Financial aid can turn college dreams into reality by funding tuition, books, and materials. As you begin to look into available degree and certificate programs, you also want to consider your options for financial aid. You may find that you qualify for different types of aid based on your circumstances.
What Is Financial Aid?
Financial aid is supplemental funding that can help cover the cost of enrolling in a degree program. Aid can consist of loans, scholarships, grants, or work-study programs.
Most college students require some type of financial aid, as many cannot rely solely on personal savings or family wealth to pay their tuition and fees upfront. As a result, there are a variety of resources available to help students understand their financial aid options and which kind of financial aid package is best for their needs.
What Does Financial Aid Cover?
Financial aid can cover any costs associated with earning a degree or certificate at a college. Depending on the type of financial aid you secure and the college that you choose to attend, you may be able to use it to pay for tuition, fees, books, housing, technology, or transportation.
What You Need to Know About Student Loans
Student loans are commonly used to finance the costs of higher education. According to the National Center for Education Statistics, nearly 38 percent of full-time, degree-seeking college students relied on student loans during the 2020-2021 school year. While that number is substantial, it's worth noting that the number of students applying for and using student loans decreases with each passing year.
There are two main types of student loans: federal student loans and private loans. Most financial experts recommend that college students maximize the number of federal student loans available first before seeking private loans, as federal loans do not require you to have an established credit history.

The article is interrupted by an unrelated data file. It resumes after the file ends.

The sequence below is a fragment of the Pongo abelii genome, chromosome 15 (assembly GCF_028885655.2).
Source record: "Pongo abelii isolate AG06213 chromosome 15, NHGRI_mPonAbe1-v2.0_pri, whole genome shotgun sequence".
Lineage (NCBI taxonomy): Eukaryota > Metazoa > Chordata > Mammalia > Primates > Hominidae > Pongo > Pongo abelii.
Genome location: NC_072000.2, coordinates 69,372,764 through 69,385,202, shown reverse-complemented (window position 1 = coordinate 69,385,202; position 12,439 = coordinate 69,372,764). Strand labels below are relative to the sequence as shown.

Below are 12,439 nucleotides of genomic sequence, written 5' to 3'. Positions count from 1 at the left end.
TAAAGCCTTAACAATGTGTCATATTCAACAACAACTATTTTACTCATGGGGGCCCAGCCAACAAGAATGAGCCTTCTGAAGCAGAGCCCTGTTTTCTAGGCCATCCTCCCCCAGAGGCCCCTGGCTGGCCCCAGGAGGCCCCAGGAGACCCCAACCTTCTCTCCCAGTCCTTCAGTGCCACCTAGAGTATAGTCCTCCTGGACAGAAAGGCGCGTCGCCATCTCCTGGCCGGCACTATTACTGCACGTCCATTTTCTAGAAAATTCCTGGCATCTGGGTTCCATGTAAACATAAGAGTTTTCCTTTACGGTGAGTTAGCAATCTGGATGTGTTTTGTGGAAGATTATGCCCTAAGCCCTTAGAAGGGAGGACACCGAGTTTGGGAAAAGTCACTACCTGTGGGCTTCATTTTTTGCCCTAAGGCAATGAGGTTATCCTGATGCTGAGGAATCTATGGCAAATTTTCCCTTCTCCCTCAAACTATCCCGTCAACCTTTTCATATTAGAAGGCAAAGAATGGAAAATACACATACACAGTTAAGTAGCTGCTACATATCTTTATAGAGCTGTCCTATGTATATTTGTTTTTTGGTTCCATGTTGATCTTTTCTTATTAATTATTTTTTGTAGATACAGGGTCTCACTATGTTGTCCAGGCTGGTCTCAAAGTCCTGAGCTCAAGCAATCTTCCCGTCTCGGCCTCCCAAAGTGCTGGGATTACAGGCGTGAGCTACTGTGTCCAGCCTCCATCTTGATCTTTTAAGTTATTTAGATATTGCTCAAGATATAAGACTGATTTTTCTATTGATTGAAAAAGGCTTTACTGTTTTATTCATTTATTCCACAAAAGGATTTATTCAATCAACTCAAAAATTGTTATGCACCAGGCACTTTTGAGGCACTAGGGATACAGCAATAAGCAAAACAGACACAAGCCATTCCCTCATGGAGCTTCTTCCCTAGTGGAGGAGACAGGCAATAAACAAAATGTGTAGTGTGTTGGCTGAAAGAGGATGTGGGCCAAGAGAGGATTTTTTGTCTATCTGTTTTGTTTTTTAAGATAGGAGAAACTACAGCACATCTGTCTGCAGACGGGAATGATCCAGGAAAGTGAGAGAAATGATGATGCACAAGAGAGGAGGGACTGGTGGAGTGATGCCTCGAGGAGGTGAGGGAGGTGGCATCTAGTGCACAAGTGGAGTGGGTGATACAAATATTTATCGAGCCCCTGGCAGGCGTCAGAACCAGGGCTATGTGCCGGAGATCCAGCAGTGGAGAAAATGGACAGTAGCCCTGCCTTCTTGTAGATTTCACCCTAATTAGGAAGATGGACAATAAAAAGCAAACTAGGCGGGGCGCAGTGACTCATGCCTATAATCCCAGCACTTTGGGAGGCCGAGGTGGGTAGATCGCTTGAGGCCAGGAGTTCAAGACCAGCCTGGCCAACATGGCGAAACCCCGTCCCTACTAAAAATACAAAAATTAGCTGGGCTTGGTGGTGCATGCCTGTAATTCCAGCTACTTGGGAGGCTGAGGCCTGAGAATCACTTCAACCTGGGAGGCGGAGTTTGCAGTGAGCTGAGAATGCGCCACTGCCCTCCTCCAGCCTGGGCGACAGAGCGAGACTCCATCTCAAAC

If you choose to take out a student loan to finance the cost of education, it's crucial to know that repayment is required. Before accepting a federal student aid package or a private student loan, you should feel comfortable with the loan terms (including interest accrual) and the repayment deadline.
Grants for Higher Education
The U.S. Department of Education offers various grants for college students that help cover the costs of their degree or certificate program. Grants do not have to be repaid, making them particularly valuable for students.
There are three types of grants available to college students through the U.S. Department of Education:
- Discretionary grants – Awarded through a competitive process to qualifying students
- Student grants – Awarded to college students based on financial need
- Formula grants – Awarded to students based on formulas that Congress determines. There are no applications for formula grants.
Applying for Scholarships
Scholarships are a form of financial aid provided to students through various governmental agencies, nonprofit organizations, private corporations, and colleges. Similar to grants, scholarships do not have to be paid back.
Start searching for scholarships early – there are thousands available. Some are based on financial need, while others are merit-based. There are also scholarships for diverse students, including those from a particular background or culture, those studying a specific field, or those who have completed extensive community service.
Exploring Military Aid
There is federal student aid available to military families in the form of scholarships and grants. Active-duty service members, in addition to veterans or those interested in the military, should explore their options for financial aid.
Benefits and Eligibility
According to the Federal Student Aid office, military aid for college is available to veterans who have served, active-duty military personnel, and students considering entering the military. Additionally, family members of veterans and active-duty service members may be eligible for military financial aid programs.
The most well-known types of military aid include:
- ROTC scholarships – The Army, Air Force, and Navy offer ROTC scholarships to students pursuing high-need degree programs and may be interested in a military career. ROTC scholarships are merit-based programs.